Using Principal Stratification to Account for Noncompliance in Randomized Trials with Longitudinal Data
Date: Wednesday 28 November 2012
Time: 12:45 pm - 2:00 pm
Venue: LG6, LSHTM, Keppel Street, London, WC1E 7HT, UK
Type of event: Symposium
Speaker(s): Professor Michael Elliott, University of Michigan
Much research in the health sciences aims to understand the causal relationship between an intervention and an outcome, and a variety of statistical methods have been developed to answer these questions. However, in many situations, such causal relationships are not readily obtained even in randomized clinical trials due to problems with compliance: subjects randomized to the treatment who take it may differ in both observed and unobserved ways from those who do not take it or cannot tolerate it. Conditioning on variables such as compliance that are observed post-randomization destroys the causal interpretation of treatment effects in statistical models. One approach to accommodate post-randomization variables in regression while retaining the causal interpretation of the effect of treatment is principal stratification (Angrist et al. 1996; Frangakis and Rubin 2002), which defines principal strata as the joint distribution of ''potential'' adjustment variables under different treatment arms, and estimates the causal effect of treatment within these (now pre-randomization) principal strata. In this talk I will overview some recent methods that I and my colleagues have developed to extend the principal stratification compliance approach into settings where compliance behavior changes over time. In particular I will discuss a "superclass" approach in which trial subjects are sorted into latent classes that summarize compliance behavior over time (Lin et al. 2008, 2009), and a Markov Chain approach that allows previous outcome and compliance behavior to predict current outcome and compliance behavior (Gao and Elliott 2012). Illustrative examples will be provided to explore the different types of questions each approach tries to answer.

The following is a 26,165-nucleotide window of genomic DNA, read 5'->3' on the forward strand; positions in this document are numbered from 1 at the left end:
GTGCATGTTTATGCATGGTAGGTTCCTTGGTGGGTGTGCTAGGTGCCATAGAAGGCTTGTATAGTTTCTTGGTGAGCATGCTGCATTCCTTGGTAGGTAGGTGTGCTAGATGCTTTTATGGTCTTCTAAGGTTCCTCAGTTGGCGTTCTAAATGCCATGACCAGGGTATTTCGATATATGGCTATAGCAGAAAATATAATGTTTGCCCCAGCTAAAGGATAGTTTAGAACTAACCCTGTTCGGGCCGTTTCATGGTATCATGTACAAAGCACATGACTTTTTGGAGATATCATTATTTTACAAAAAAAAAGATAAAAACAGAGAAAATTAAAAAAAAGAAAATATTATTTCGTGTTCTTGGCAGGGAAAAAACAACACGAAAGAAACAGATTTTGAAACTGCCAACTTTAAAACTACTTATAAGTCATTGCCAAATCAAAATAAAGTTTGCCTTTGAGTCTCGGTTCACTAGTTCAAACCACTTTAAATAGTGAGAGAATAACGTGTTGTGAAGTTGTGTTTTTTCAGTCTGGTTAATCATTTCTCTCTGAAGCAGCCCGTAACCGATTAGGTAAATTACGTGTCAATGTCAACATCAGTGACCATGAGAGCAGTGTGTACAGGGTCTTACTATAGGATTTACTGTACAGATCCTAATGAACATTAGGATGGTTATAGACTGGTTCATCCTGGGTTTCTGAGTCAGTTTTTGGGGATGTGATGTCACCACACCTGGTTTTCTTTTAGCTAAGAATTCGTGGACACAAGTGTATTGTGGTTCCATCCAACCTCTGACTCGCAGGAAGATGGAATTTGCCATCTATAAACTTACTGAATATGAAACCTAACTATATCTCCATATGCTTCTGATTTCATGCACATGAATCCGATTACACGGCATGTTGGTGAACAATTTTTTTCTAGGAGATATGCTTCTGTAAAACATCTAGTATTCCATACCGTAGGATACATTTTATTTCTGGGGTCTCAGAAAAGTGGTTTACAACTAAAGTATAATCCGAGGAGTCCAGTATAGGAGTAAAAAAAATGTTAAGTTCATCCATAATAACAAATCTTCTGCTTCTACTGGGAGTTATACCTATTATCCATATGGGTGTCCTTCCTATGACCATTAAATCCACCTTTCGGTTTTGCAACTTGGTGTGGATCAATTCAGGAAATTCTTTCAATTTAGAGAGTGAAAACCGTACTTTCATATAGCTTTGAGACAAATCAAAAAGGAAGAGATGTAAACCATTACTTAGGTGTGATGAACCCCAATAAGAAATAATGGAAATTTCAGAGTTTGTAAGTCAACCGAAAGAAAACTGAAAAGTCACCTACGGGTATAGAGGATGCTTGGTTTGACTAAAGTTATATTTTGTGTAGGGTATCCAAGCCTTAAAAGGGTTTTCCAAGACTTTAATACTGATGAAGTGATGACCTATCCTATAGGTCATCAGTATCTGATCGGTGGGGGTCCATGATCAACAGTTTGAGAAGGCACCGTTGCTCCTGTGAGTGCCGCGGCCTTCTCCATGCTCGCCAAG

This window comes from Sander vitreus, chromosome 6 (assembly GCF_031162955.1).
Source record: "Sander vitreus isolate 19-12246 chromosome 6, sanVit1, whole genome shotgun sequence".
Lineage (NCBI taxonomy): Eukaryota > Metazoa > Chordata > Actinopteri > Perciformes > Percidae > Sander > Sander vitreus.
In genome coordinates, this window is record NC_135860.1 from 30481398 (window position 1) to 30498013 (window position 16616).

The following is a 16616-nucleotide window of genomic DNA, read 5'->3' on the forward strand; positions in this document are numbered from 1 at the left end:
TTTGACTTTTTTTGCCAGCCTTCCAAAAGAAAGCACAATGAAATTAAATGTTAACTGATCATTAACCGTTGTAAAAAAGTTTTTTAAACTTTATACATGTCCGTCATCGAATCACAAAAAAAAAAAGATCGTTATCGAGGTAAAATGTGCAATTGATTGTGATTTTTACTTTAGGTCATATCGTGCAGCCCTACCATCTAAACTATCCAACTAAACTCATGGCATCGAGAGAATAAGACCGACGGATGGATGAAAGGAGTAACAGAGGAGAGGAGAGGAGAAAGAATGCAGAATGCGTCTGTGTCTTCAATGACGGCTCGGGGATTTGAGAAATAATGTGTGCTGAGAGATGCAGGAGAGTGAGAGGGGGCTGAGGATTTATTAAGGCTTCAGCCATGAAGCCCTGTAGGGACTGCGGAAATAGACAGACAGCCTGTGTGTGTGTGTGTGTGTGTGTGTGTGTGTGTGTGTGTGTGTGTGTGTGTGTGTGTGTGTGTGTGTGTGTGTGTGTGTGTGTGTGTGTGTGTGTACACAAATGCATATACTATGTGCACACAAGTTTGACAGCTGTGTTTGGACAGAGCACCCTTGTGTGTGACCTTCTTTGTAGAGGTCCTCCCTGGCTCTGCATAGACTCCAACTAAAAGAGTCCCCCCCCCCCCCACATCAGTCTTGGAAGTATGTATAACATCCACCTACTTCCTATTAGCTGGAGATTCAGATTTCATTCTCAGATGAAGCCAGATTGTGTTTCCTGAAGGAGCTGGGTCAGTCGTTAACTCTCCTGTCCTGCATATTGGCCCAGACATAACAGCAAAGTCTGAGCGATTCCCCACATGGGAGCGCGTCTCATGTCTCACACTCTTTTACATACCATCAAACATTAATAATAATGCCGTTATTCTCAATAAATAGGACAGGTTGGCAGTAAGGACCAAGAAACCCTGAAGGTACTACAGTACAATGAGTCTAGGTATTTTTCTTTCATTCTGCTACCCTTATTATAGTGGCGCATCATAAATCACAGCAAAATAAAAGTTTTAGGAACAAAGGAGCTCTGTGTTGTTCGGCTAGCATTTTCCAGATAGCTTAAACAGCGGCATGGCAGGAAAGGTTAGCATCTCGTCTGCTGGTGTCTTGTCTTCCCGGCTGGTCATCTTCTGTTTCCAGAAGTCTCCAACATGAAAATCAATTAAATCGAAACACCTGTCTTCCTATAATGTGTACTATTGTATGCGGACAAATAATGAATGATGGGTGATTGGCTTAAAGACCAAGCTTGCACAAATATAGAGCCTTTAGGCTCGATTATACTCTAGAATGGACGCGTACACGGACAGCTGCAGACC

NOTE: External attendees please report to reception and you will be directed to the designated room.
Admission: Free and open to all with no ticket required. Entry is on a first come, first served basis.
Contact: Rhian Daniel